It works and is deployed in dozens of places, including British Telecom and AT&T. T reports typical speeds of 750 megabits, up and down combined. The highest speeds go less than 150 meters, which is fine for fiber to the basement. In 2018, 212 MHz chips will double that speed. Plans include 10M homes passed by BT and a million at nbn Australia.
AT&T and Deutsche Telekom are first doing G.fast from the basement for highest speeds. "Wireless to the rooftop" (WTTR) is attractive to others. BT has pioneered long reach to homes, getting speeds of 160 to 330 megabits 300 meters. nbn is running fiber to "distribution points" close to homes, expecting high performance. The small DSLAMs can go on poles or in pits.
Broadcom and Sckipio compete for most chip orders. Sckipio has advanced features while Broadcom offers VDSL compatibility. Metanoia is supplying modem chips to Huawei and Telecom Austria.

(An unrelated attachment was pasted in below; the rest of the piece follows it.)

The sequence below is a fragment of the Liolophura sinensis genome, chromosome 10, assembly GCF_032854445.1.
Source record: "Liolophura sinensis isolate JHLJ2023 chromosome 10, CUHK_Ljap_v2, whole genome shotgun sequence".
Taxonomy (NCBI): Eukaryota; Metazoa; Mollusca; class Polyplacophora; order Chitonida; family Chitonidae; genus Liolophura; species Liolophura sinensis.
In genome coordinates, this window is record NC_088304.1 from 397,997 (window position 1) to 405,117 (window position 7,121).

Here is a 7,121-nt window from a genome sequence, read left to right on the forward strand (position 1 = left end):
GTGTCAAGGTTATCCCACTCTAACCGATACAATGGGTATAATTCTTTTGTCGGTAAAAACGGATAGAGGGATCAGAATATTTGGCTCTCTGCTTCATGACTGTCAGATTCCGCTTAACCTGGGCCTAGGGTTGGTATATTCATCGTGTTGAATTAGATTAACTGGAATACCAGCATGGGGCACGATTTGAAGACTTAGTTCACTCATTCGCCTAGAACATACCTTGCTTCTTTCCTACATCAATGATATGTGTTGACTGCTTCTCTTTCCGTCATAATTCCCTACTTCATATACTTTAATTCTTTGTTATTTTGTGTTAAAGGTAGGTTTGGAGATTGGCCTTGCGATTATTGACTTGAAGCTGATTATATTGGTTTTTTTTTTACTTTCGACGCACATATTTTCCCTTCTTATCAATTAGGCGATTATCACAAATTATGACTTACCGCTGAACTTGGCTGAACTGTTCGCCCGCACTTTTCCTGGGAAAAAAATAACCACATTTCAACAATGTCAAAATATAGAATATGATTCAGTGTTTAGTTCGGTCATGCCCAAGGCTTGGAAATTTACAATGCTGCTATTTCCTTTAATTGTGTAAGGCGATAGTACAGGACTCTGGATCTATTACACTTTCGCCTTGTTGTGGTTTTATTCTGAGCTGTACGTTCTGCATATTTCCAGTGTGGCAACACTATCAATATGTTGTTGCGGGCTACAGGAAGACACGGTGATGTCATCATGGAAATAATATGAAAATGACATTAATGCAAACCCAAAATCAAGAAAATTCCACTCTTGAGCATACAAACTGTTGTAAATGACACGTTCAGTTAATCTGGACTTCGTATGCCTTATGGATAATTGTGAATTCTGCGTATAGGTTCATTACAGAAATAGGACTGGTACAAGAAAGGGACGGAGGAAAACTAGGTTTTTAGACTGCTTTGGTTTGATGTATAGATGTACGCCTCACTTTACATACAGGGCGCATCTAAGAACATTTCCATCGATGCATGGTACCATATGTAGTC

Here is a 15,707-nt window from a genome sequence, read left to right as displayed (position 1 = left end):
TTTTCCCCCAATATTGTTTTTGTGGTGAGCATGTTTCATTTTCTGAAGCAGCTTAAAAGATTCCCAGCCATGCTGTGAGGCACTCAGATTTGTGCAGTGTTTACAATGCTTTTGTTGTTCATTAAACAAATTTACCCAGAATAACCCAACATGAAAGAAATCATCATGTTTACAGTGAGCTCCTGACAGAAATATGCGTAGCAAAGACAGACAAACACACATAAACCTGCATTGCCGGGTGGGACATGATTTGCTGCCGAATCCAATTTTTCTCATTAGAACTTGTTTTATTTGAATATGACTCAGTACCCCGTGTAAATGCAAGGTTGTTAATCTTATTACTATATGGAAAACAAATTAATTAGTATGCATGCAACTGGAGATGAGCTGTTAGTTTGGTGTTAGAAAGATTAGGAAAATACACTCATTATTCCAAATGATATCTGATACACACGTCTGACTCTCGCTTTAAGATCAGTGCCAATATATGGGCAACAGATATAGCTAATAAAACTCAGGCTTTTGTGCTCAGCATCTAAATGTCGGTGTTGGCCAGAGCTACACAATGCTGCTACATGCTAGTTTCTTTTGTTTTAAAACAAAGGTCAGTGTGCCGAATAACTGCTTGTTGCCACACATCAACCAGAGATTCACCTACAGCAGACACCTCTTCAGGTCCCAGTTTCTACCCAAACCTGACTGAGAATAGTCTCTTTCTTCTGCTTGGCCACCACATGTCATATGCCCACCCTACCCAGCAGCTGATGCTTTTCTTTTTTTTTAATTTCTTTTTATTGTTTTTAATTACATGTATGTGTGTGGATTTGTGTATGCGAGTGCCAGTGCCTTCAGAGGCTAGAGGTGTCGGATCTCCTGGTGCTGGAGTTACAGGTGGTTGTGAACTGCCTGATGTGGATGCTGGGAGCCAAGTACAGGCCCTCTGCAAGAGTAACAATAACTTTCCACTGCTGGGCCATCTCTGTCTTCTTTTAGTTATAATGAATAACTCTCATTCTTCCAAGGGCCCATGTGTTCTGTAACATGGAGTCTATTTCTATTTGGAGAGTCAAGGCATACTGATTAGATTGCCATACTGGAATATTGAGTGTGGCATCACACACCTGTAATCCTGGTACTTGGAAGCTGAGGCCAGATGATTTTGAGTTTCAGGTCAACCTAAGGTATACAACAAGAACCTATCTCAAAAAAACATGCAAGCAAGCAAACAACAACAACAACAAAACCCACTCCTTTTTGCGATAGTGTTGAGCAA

Adtran, Calix, Huawei, Netcomm Wireless, Nokia, and ZTE are providing most of the DSLAMs. Adtran supplies AT&T and nbn, among others. Calix has over 60 deployments, many small. They are in trials with Deutsche Telekom as well. Huawei is a contender everywhere except Australia and the U.S., which have security concerns. Australian company Netcomm has large contracts from nbn, Nokia shares the BT contract with Huawei. ZTE has NetCologne and MNet in Munich as customers. All seem to offer reliable equipment. No vendor has convinced me they are far ahead of the others.
Technicolor, Xyzel, and Taiwan ODMs join the DSLAM vendors in offering modems. Interoperability between modems and DSLAMs from different vendors has been demonstrated at Broadband Forum events, although some problems remain.
16-24 ports was the maximum with early equipment. Huawei and I believe others are now shipping external vector units that raise that to 48 and 96 ports. Sckipio and Calix in late 2017 showed a 48 port DSLAM which can be linked with another for 96 ports.
Bonding works and has been demonstrated, but rarely commercially deployed.